The Doctors September 27 2012
The Doctors September 27 2012 focused on various things in your daily life that could poison you, like alcohol and arsenic.
The Doctors: Arsenic in Rice and Arsenic Poisoning
Arsenic, which is naturally found in rice, has been a hot topic lately. Find out what you need to know and learn the new recommended amounts of rice you should eat each week.
For three years, Donna’s husband Jim was poisoning her with arsenic, and she would have died had a nurse not overheard one of Jim’s phone calls. Learn what the arsenic poisoning symptoms are before it’s too late.
The Doctors: Do You Really Need That Antibiotic?
Antibiotic allergies are fairly common, and as a parent, it’s important to document exactly what happens during your child’s allergic reaction.
Make sure you really need an antibiotic before you take it, and don’t be afraid to ask. The majority of prescribed antibiotics in this country don’t need to be taken.
The Doctors: Pregnancy and Mercury
Many pregnant women know to avoid certain types of fish while pregnant because of mercury poisoning, but you can find mercury in many household items, like batteries and light bulbs.
The Doctors: Alcohol Poisoning in College Students
College students experimenting with alcohol for the first time can put themselves in a dangerous situation. Learn the signs of alcohol poisoning and always take a person to the emergency room if you suspect they could be in trouble.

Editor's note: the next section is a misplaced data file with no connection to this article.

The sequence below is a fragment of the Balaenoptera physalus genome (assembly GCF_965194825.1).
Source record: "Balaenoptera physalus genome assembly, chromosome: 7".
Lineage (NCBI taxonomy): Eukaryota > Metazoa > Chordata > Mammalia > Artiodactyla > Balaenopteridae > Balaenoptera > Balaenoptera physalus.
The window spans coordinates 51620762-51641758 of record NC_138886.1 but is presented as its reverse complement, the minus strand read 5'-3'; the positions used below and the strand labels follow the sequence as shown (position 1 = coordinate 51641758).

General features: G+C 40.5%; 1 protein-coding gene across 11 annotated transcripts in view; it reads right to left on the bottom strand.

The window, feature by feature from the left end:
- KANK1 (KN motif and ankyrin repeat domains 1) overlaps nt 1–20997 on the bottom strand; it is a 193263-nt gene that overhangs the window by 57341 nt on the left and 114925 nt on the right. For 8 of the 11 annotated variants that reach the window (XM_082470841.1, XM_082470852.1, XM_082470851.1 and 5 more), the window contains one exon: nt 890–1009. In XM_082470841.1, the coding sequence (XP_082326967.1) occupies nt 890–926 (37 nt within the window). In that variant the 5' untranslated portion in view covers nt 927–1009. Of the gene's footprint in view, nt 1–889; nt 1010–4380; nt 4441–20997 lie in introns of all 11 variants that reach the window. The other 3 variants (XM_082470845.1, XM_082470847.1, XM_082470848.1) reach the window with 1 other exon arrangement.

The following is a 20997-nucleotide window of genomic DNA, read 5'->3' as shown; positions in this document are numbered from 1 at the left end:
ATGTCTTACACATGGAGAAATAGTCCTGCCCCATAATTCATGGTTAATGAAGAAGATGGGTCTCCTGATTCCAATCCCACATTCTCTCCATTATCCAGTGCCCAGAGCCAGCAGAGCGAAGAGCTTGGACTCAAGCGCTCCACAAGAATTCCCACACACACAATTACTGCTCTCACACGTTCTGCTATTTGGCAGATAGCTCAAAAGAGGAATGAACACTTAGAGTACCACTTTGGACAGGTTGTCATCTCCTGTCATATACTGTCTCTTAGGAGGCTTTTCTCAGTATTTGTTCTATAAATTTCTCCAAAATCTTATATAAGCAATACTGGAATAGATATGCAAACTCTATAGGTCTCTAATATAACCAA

The Doctors: Dangerous Household Products That Might Surprise You
Parents know to keep dangerous cleaning chemicals away from kids. There are some household products that you’d never suspect could be harmful to you, like the carpet that you walk on and the bookshelf that you have your family pictures on. Find out what the safer alternatives are.
The Doctors: “Water Balz” Are a Choking Hazard for Kids
The Doctors’ new investigative reporter Melanie Woodrow looked into a instance of a little girl who choked on an expandable toy ball called “Water Balz.” The ball expands 400 times it’s original size when it gets wet, and started expanding in the girl’s body after she swallowed it.
The Doctors: Sun Poisoning Symptoms
“Sun poisoning” is not a medical term, because you really aren’t being poisoned from the sun.
When you have “sun poisoning,” you actually are experiencing a more severe sunburn. In addition to regular sunburn symptoms like redness and blistering, you develop more severe things like fever, chills, headaches, nausea and dizziness. These are all from overexposure to ultraviolet light and radiation.
If you’re experiencing this, be sure to drink plenty of fluids and try and anti-inflammatory medication. Certain medications like tetracyclines can also make you sensitive to the sun, and this is called polymorphous light eruption.
Some people are truly allergic to the sun, and this is called solar urticaria.